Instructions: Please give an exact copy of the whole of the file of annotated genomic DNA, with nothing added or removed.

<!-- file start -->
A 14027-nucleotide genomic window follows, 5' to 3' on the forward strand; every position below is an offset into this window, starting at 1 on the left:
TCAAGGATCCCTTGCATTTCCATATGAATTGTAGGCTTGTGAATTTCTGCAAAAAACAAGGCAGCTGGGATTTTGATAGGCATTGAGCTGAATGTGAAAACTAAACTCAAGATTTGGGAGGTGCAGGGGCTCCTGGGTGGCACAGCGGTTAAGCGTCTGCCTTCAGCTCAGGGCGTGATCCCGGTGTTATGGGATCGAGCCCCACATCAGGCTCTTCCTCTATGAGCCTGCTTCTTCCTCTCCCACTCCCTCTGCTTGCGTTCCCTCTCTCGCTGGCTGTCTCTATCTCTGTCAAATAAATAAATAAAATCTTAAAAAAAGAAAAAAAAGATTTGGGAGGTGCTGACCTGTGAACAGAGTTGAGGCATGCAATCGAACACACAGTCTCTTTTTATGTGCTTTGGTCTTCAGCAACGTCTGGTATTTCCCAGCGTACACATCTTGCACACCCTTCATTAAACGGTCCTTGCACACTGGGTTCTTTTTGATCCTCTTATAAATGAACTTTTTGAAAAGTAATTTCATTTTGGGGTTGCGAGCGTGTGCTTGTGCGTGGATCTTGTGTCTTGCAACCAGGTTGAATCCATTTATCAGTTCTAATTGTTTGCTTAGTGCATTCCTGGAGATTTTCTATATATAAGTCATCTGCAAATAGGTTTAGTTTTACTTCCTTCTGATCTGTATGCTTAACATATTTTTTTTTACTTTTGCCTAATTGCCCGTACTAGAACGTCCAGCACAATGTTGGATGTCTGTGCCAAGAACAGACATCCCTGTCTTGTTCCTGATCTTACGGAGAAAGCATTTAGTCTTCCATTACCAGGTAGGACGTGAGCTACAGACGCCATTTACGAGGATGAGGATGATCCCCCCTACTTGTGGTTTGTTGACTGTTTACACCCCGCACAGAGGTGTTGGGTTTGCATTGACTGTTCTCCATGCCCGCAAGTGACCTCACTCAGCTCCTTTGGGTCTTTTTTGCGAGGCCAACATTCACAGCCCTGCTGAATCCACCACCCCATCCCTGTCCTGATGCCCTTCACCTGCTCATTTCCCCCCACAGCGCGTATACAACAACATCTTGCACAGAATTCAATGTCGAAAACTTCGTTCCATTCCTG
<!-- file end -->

A 14027-nucleotide genomic window follows, 5' to 3' on the forward strand; every position below is an offset into this window, starting at 1 on the left:
TCAAGGATCCCTTGCATTTCCATATGAATTGTAGGCTTGTGAATTTCTGCAAAAAACAAGGCAGCTGGGATTTTGATAGGCATTGAGCTGAATGTGAAAACTAAACTCAAGATTTGGGAGGTGCAGGGGCTCCTGGGTGGCACAGCGGTTAAGCGTCTGCCTTCAGCTCAGGGCGTGATCCCGGTGTTATGGGATCGAGCCCCACATCAGGCTCTTCCTCTATGAGCCTGCTTCTTCCTCTCCCACTCCCTCTGCTTGCGTTCCCTCTCTCGCTGGCTGTCTCTATCTCTGTCAAATAAATAAATAAAATCTTAAAAAAAGAAAAAAAAGATTTGGGAGGTGCTGACCTGTGAACAGAGTTGAGGCATGCAATCGAACACACAGTCTCTTTTTATGTGCTTTGGTCTTCAGCAACGTCTGGTATTTCCCAGCGTACACATCTTGCACACCCTTCATTAAACGGTCCTTGCACACTGGGTTCTTTTTGATCCTCTTATAAATGAACTTTTTGAAAAGTAATTTCATTTTGGGGTTGCGAGCGTGTGCTTGTGCGTGGATCTTGTGTCTTGCAACCAGGTTGAATCCATTTATCAGTTCTAATTGTTTGCTTAGTGCATTCCTGGAGATTTTCTATATATAAGTCATCTGCAAATAGGTTTAGTTTTACTTCCTTCTGATCTGTATGCTTAACATATTTTTTTTTACTTTTGCCTAATTGCCCGTACTAGAACGTCCAGCACAATGTTGGATGTCTGTGCCAAGAACAGACATCCCTGTCTTGTTCCTGATCTTACGGAGAAAGCATTTAGTCTTCCATTACCAGGTAGGACGTGAGCTACAGACGCCATTTACGAGGATGAGGATGATCCCCCCTACTTGTGGTTTGTTGACTGTTTACACCCCGCACAGAGGTGTTGGGTTTGCATTGACTGTTCTCCATGCCCGCAAGTGACCTCACTCAGCTCCTTTGGGTCTTTTTTGCGAGGCCAACATTCACAGCCCTGCTGAATCCACCACCCCATCCCTGTCCTGATGCCCTTCACCTGCTCATTTCCCCCCACAGCGCGTATACAACAACATCTTGCACAGAATTCAATGTCGAAAACTTCGTTCCATTCCTG